Be Well

How We Feel

Be Well Hawthorn

As humans, we’re emotional creatures. Our emotions influence the decisions we make, the career path we take, the films and music we enjoy, the art we’re drawn to. Emotions help us choose our friends, those whom we fall in love and stay with…and how well we look after ourselves.

Yes, emotions have power. Emotional intelligence is the ability to harness that power–to understand and manage emotions, so that we make decisions that are in harmony with our core values and principles.

I recently started using an app called How We Feel. Created by a scientific non-profit in 2020, their first app was a free survey that let anyone self-report COVID-19 symptoms and anonymously share the data with scientists and doctors.

This has now evolved into a the How We Feel app, a free journal for wellbeing created by scientists, designers, engineers, and psychologists. Over time, you learn precise words to describe how you feel, spot trends and patterns, and practice simple strategies to regulate your emotions in healthy ways.

How We Feel is a really beautiful app, as you might expect from a product team led by Ben Silbermann, co-founder of Pinterest. The team includes current and former Pinterest employees who are passionate about creating a more emotionally healthy world. The scientific team is led by Dr. Marc Brackett from the Yale University Center for Emotional Intelligence.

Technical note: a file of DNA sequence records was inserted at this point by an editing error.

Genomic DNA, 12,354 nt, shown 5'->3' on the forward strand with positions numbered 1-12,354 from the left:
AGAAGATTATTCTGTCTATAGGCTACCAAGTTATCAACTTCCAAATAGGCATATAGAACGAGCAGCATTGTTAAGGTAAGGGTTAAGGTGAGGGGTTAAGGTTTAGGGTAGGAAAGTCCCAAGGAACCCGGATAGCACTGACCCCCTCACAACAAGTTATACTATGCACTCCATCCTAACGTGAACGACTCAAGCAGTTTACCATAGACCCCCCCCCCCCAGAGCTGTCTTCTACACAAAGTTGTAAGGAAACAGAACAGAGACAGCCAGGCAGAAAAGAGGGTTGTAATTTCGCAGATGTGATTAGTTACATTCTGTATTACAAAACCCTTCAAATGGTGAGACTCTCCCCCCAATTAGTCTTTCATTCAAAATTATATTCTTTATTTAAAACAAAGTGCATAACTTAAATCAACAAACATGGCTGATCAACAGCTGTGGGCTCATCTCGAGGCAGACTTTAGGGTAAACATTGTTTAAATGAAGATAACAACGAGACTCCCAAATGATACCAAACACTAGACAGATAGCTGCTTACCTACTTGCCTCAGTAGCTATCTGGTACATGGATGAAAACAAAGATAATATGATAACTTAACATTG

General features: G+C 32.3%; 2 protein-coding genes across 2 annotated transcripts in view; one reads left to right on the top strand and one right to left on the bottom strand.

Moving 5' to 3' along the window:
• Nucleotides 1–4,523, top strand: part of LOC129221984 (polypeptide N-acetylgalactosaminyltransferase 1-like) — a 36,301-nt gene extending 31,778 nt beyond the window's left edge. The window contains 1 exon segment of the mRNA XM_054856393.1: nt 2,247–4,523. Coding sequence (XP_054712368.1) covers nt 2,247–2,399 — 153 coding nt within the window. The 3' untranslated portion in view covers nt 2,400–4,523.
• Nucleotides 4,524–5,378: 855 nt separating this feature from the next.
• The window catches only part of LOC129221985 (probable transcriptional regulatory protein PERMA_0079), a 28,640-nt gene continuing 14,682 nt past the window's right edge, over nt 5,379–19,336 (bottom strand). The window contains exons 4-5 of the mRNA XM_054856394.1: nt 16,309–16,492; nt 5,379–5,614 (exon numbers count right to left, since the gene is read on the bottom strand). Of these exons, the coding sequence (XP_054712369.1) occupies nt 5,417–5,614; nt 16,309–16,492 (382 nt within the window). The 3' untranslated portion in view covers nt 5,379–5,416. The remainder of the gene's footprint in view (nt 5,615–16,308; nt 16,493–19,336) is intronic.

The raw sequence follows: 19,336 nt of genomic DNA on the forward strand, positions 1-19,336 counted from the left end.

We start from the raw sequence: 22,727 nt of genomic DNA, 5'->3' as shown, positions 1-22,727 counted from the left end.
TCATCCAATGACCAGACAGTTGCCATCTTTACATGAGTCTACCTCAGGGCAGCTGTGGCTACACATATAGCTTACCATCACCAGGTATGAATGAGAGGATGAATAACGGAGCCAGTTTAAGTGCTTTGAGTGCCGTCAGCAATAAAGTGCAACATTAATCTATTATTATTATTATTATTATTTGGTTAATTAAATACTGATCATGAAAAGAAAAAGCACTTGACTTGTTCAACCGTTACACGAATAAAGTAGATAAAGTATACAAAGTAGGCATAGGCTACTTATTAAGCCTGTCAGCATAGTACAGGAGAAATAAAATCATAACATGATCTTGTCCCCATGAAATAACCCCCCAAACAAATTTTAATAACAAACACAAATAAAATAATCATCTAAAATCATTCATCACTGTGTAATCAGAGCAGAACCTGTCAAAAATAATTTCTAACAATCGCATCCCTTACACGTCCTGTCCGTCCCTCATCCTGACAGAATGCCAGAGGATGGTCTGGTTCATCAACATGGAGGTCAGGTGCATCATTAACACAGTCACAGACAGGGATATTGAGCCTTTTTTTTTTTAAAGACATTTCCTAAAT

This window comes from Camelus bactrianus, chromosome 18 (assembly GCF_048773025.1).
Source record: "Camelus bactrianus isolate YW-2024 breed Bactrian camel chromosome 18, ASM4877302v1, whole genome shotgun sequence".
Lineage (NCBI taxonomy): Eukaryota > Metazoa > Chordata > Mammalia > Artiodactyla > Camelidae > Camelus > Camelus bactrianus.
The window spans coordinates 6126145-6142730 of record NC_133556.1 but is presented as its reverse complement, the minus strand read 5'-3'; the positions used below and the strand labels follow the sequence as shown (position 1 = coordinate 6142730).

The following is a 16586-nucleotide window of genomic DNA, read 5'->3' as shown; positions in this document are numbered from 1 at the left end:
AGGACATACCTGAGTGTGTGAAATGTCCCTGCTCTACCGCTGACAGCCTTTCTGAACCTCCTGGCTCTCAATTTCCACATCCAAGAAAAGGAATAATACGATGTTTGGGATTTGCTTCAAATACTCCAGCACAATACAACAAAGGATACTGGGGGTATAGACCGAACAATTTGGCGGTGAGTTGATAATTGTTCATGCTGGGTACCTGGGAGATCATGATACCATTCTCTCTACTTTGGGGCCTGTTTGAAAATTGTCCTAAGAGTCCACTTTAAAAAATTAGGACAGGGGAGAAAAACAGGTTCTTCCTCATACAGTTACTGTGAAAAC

You can also join with family and friends and set up your own closed group.

I log in once a day and was amazed at the end of the first few weeks reading my analytics. I think I am pretty self aware/high EQ but I learned a lot about myself and my emotional state at given times of the day.

We are all much more aware about mental health and its impact on our lives, families and colleagues, yet still too much stigma exists for too many people. Maybe sharing more everyday information about how we are feeling, or our mind health as I like to call it, will normalise our emotions and feelings as they relate to ourselves and others.

A psychologist friend from New Zealand recently shared ways Maori people approach mental health and wellness. Instead of being purely about the mind, the Maori model of mental health recognises the connection of mental wellbeing to the physical, spiritual and relational aspects that support wellbeing on a whole. The model was developed in the 1980’s by a Maori psychiatrist, Sir Mason Durie. Its called Te Whare Tapa Wha.

There is also a Maori term, ‘tangata whaiora’, used to describe people who are experiencing distress. Tangata whaiora literally translates to ‘a person seeking wellness’. I think this is a beautiful way to reduce the stigma attached to mental distress and instead highlights that we’re all looking for wellness in some way, shape or form.

May we collectively be the people seeking wellness.

Be Well is the first-of-its- kind urban health, wellness and lifestyle club in Melbourne, Australia.  Informed by the science of longevity, Be Well nurtures the relationship you have with yourself and others, to optimise your lifestyle, and live your longest, best life.